New figures show UK post-Brexit economic resilience far outweighs EU’s | World | News
Economic growth figures for the EU released on Wednesday show a fall in output for the bloc from the previous quarter. The UK, on the other hand, was found to have narrowly avoided this scenario last month by flatlining. While a handful of member states managed enviable numbers, big players such as Germany and Italy dragged the EU down – raising the sceptre of future recession in doing so.
Last month the Treasury breathed a sigh of relief as the UK was found to have avoided a recession in 2022 by the slimmest of margins, according to the Office for National Statistics (ONS).
The final quarter’s gross domestic product (GDP) – the value of all goods and services produced, in this case between October and December – was neither more nor less than the previous three months, coming in at zero percent.
Chancellor Jeremy Hunt commented that this unexpectedly positive result was testament to the “underlying resilience” of the British economy – resilience the EU does not appear to possess.
On Wednesday, the bloc’s statistical agency, Eurostat, revealed the combined GDP of the 27 member states contracted by 0.1 percent over the same period.
The group of countries also making up the Eurozone – the 19 nations using the common currency – fared slightly better, recording zero percent growth on par with the UK.
GDP had increased by 0.4 percent the previous quarter. Although worst-case scenarios involving gas shortages and recession were avoided, the harsh downturn over the winter months lays bare just how much the EU economy is struggling.
Analysts blame lacklustre spending. Eurozone household consumption in the October to December quarter experienced its steepest decline since its formation in 1999, outside of the pandemic.
Investment also dropped sharply, falling by 3.5 percent quarter-on-quarter.
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Looking at GDP growth around Europe reveals a mixed bag of fortunes. Only four states – all in the Continent’s south-eastern corner – pulled out expansion of over one percent.
The Greek economy grew the most in Q4 2022, at 1.4 percent, followed by Malta (1.2 percent), Cyprus (1.1 percent) and Romania (1.1 percent).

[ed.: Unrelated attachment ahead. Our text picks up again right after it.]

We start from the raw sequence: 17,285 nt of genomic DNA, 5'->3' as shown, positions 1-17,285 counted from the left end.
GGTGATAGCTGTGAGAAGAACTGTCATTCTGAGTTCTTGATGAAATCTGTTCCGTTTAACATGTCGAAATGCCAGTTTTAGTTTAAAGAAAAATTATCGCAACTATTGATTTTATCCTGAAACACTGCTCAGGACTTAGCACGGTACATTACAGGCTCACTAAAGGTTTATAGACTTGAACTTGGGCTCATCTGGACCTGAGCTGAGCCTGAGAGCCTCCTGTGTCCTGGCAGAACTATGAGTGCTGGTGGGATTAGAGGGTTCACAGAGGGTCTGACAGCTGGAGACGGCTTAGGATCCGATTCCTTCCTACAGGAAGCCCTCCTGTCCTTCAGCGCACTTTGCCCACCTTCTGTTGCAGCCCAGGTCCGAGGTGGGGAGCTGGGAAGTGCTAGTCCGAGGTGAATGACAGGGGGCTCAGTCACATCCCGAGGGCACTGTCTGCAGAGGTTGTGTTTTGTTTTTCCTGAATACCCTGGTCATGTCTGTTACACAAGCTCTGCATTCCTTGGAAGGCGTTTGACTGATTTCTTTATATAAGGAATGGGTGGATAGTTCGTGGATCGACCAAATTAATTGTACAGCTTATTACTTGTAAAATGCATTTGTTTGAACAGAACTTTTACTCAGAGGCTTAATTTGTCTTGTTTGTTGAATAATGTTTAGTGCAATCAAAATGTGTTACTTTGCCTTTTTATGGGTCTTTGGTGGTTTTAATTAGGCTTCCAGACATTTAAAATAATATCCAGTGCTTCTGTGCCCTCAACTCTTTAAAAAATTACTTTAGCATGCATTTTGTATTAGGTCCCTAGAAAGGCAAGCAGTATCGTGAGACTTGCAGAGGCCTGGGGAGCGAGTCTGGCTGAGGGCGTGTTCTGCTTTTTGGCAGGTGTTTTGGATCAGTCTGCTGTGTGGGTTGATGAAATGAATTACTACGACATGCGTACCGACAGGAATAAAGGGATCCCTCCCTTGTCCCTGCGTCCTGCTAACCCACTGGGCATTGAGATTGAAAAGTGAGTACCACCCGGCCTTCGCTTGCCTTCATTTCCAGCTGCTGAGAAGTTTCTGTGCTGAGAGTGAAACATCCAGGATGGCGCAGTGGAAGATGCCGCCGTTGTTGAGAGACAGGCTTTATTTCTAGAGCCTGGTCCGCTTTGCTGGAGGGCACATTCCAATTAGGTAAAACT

Latvia, Austria and Switzerland all flatlined like the UK, coming out better than the nine countries whose GDPs shrunk – including Italy (-0.1 percent) and Germany (-0.4 percent).
On the other end of the scale, Poland suffered the most painful contraction (-2.4 percent), followed by Estonia (-1.6 percent) and Finland (-0.6 percent) – all three notable for their geographic proximity to the still-ongoing war in Ukraine.
Wednesday’s news is sure to set alarm bells ringing in Brussels. A recession is declared when the economy contracts for two successive quarters. This is not yet the case in the EU, but strong performance during the first three months of 2023 is now crucial.
As in the UK, employment growth is making the labour market ever tighter, in turn increasing the upward pressure on wages in part responsible for inflation. A recession could at least be helpful in this regard, but the bloc will have to bear down on price rises by other means.
Inflation in the Eurozone and the UK peaked back in October, and had decelerated to 8.6 percent and 10.1 percent respectively as of January.
Both the Bank of England (BoE) and it’s Frankfurt-headquartered counterpart the European Central Bank (ECB) hiked interest rates at breathtaking speed throughout 2022 in a bid to discourage price-pushing spending.
Now that all quarters have been counted, it has emerged that the UK’s annual GDP growth of four percent topped the EU and Eurozone figure of 3.5 percent, according to the UK Parliament.
At the European Commission’s Winter 2023 Economic Forecast meeting on February 13, commissioner for economy Paolo Gentiloni sought to put the numbers in context, saying: “The EU economy beat expectations last year, with resilient growth in spite of the shockwaves from the Russian war of aggression.
He also provided reassurance going forward: “And we have entered 2023 on a firmer footing than anticipated: the risks of recession and gas shortages have faded and unemployment remains at a record low. Yet Europeans still face a difficult period ahead. Growth is still expected to slow down on the back of powerful headwinds and inflation will relinquish its grip on purchasing power only gradually over the coming quarters.
“Thanks to a united and comprehensive policy response, the EU has weathered the storms that have hit our economies and societies since 2020. We must show the same resolve and ambition in tackling the challenges we face today.”